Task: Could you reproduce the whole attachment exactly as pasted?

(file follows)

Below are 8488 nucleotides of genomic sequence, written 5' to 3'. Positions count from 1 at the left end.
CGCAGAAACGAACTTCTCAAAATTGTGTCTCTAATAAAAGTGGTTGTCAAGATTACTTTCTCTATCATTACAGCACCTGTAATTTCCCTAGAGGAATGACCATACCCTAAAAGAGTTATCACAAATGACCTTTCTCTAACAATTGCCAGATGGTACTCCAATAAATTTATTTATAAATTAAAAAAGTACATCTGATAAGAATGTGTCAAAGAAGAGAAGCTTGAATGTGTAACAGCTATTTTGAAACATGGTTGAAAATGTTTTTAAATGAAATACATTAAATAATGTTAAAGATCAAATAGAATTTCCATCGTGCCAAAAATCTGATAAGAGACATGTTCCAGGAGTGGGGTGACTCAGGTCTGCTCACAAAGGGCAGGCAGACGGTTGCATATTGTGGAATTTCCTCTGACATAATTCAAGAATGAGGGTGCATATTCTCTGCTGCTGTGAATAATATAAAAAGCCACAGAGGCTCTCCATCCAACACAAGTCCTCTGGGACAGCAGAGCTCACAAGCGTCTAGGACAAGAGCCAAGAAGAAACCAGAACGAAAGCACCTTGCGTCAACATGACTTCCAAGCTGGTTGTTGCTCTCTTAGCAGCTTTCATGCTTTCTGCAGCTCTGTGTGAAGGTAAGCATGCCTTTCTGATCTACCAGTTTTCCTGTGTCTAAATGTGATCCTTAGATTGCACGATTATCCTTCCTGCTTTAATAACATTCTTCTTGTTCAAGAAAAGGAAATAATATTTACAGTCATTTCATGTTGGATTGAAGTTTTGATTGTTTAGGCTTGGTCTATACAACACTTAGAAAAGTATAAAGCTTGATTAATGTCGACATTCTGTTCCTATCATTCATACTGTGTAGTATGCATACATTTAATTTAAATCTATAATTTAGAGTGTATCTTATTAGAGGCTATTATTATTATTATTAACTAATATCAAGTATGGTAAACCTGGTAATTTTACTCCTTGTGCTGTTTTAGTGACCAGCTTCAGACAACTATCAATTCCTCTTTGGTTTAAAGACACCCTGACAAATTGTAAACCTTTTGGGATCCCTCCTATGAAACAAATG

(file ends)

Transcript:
Below are 8488 nucleotides of genomic sequence, written 5' to 3'. Positions count from 1 at the left end.
CGCAGAAACGAACTTCTCAAAATTGTGTCTCTAATAAAAGTGGTTGTCAAGATTACTTTCTCTATCATTACAGCACCTGTAATTTCCCTAGAGGAATGACCATACCCTAAAAGAGTTATCACAAATGACCTTTCTCTAACAATTGCCAGATGGTACTCCAATAAATTTATTTATAAATTAAAAAAGTACATCTGATAAGAATGTGTCAAAGAAGAGAAGCTTGAATGTGTAACAGCTATTTTGAAACATGGTTGAAAATGTTTTTAAATGAAATACATTAAATAATGTTAAAGATCAAATAGAATTTCCATCGTGCCAAAAATCTGATAAGAGACATGTTCCAGGAGTGGGGTGACTCAGGTCTGCTCACAAAGGGCAGGCAGACGGTTGCATATTGTGGAATTTCCTCTGACATAATTCAAGAATGAGGGTGCATATTCTCTGCTGCTGTGAATAATATAAAAAGCCACAGAGGCTCTCCATCCAACACAAGTCCTCTGGGACAGCAGAGCTCACAAGCGTCTAGGACAAGAGCCAAGAAGAAACCAGAACGAAAGCACCTTGCGTCAACATGACTTCCAAGCTGGTTGTTGCTCTCTTAGCAGCTTTCATGCTTTCTGCAGCTCTGTGTGAAGGTAAGCATGCCTTTCTGATCTACCAGTTTTCCTGTGTCTAAATGTGATCCTTAGATTGCACGATTATCCTTCCTGCTTTAATAACATTCTTCTTGTTCAAGAAAAGGAAATAATATTTACAGTCATTTCATGTTGGATTGAAGTTTTGATTGTTTAGGCTTGGTCTATACAACACTTAGAAAAGTATAAAGCTTGATTAATGTCGACATTCTGTTCCTATCATTCATACTGTGTAGTATGCATACATTTAATTTAAATCTATAATTTAGAGTGTATCTTATTAGAGGCTATTATTATTATTATTAACTAATATCAAGTATGGTAAACCTGGTAATTTTACTCCTTGTGCTGTTTTAGTGACCAGCTTCAGACAACTATCAATTCCTCTTTGGTTTAAAGACACCCTGACAAATTGTAAACCTTTTGGGATCCCTCCTATGAAACAAATG